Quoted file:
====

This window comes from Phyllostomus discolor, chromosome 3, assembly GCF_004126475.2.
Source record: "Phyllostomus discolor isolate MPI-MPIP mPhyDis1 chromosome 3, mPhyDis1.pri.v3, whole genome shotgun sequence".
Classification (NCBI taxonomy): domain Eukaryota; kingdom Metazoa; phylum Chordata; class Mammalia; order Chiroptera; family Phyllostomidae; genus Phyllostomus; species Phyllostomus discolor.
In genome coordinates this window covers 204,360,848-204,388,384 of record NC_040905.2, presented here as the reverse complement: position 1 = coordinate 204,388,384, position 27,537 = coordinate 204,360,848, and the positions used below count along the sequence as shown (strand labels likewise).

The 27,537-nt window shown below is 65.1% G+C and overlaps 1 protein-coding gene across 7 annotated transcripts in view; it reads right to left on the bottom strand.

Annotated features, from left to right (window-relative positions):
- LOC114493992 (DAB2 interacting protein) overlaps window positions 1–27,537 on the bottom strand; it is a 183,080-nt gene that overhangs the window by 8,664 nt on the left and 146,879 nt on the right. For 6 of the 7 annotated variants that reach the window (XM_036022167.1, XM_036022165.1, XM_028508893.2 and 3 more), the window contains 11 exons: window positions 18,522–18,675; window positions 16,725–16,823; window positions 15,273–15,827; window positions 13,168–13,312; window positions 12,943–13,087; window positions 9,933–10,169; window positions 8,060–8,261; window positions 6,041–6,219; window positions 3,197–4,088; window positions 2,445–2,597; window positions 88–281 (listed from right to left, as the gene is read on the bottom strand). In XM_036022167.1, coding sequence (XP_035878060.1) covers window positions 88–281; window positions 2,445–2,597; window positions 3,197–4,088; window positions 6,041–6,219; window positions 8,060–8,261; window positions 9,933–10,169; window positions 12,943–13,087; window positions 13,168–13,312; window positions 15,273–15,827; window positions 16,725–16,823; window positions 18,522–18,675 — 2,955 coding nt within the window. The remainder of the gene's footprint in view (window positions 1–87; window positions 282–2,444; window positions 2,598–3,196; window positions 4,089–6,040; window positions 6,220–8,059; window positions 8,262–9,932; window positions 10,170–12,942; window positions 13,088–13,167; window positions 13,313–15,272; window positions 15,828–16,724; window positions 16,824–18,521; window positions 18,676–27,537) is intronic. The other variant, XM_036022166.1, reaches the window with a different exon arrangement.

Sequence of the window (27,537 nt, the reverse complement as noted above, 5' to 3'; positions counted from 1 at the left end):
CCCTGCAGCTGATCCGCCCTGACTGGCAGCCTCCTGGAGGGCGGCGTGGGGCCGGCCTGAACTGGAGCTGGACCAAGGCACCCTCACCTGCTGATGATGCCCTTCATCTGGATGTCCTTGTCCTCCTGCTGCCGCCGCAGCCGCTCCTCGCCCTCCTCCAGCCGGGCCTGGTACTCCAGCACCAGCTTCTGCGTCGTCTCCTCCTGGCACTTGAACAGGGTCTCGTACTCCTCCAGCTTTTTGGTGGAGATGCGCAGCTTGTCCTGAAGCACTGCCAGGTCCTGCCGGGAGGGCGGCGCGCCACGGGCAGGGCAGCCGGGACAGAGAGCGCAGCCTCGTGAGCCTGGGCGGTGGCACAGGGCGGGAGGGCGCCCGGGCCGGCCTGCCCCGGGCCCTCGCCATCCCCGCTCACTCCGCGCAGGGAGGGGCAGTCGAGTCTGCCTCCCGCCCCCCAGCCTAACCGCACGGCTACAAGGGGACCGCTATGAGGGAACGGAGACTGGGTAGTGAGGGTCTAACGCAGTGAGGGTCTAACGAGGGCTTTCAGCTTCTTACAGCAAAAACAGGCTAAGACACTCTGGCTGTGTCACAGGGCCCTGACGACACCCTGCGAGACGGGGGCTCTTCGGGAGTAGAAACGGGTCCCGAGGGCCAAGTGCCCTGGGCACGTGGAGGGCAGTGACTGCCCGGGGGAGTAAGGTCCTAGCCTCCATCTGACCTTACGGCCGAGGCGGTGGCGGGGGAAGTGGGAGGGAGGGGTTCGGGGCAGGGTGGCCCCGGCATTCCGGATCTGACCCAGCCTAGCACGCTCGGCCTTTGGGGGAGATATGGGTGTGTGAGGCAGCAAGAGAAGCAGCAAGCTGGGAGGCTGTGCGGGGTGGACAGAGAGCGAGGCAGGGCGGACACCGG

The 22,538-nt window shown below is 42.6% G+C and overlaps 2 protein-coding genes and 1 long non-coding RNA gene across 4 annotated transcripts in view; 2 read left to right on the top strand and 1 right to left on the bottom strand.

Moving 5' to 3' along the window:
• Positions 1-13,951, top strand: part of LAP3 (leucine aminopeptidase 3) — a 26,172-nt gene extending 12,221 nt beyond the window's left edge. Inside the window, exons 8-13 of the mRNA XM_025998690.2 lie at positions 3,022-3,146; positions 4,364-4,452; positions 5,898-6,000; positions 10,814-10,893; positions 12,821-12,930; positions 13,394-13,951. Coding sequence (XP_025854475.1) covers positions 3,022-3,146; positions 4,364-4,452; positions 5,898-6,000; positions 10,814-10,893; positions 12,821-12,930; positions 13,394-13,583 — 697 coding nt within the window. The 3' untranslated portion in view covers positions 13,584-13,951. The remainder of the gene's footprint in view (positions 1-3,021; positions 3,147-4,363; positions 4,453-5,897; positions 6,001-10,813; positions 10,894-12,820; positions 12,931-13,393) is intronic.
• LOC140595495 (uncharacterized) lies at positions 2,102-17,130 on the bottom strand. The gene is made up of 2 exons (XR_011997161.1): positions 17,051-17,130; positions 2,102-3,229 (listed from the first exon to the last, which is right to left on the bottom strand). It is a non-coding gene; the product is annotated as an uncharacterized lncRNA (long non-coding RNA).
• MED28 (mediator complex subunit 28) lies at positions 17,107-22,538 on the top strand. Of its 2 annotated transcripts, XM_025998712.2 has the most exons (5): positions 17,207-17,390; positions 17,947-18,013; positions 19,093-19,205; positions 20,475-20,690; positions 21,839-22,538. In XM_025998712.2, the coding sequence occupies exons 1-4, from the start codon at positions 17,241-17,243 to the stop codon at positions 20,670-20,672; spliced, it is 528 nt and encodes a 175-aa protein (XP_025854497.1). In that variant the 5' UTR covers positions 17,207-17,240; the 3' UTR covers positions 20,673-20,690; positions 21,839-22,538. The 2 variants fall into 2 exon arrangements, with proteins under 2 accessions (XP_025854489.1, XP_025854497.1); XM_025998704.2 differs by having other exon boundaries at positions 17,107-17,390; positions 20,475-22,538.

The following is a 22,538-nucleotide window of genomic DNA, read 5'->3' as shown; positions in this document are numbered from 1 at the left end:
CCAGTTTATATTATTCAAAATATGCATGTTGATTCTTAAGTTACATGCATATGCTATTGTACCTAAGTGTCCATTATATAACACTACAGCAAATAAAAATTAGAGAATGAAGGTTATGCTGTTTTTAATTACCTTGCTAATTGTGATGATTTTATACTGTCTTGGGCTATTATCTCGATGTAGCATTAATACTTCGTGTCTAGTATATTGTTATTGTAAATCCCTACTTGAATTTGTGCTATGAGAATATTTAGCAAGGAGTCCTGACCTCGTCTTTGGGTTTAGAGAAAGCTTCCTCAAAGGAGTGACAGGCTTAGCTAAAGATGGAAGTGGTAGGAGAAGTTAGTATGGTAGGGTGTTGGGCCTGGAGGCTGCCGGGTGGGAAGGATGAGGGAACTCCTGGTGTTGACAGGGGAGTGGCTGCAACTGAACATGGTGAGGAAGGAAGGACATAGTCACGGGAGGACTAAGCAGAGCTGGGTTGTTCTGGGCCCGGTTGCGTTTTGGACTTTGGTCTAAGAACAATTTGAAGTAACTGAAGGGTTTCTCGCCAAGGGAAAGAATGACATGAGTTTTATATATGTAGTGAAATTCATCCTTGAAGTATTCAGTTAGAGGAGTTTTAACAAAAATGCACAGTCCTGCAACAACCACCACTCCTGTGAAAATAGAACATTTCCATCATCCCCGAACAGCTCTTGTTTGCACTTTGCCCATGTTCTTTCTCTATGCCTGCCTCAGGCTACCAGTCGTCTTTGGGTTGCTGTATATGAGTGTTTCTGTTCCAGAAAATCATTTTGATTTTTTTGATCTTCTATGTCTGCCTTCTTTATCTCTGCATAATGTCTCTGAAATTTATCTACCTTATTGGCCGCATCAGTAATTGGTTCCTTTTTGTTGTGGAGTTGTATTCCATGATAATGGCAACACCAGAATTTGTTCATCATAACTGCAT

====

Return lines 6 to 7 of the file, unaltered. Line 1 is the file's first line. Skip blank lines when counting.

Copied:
Annotated features, from left to right (window-relative positions):
- LOC114493992 (DAB2 interacting protein) overlaps window positions 1–27,537 on the bottom strand; it is a 183,080-nt gene that overhangs the window by 8,664 nt on the left and 146,879 nt on the right. For 6 of the 7 annotated variants that reach the window (XM_036022167.1, XM_036022165.1, XM_028508893.2 and 3 more), the window contains 11 exons: window positions 18,522–18,675; window positions 16,725–16,823; window positions 15,273–15,827; window positions 13,168–13,312; window positions 12,943–13,087; window positions 9,933–10,169; window positions 8,060–8,261; window positions 6,041–6,219; window positions 3,197–4,088; window positions 2,445–2,597; window positions 88–281 (listed from right to left, as the gene is read on the bottom strand). In XM_036022167.1, coding sequence (XP_035878060.1) covers window positions 88–281; window positions 2,445–2,597; window positions 3,197–4,088; window positions 6,041–6,219; window positions 8,060–8,261; window positions 9,933–10,169; window positions 12,943–13,087; window positions 13,168–13,312; window positions 15,273–15,827; window positions 16,725–16,823; window positions 18,522–18,675 — 2,955 coding nt within the window. The remainder of the gene's footprint in view (window positions 1–87; window positions 282–2,444; window positions 2,598–3,196; window positions 4,089–6,040; window positions 6,220–8,059; window positions 8,262–9,932; window positions 10,170–12,942; window positions 13,088–13,167; window positions 13,313–15,272; window positions 15,828–16,724; window positions 16,824–18,521; window positions 18,676–27,537) is intronic. The other variant, XM_036022166.1, reaches the window with a different exon arrangement.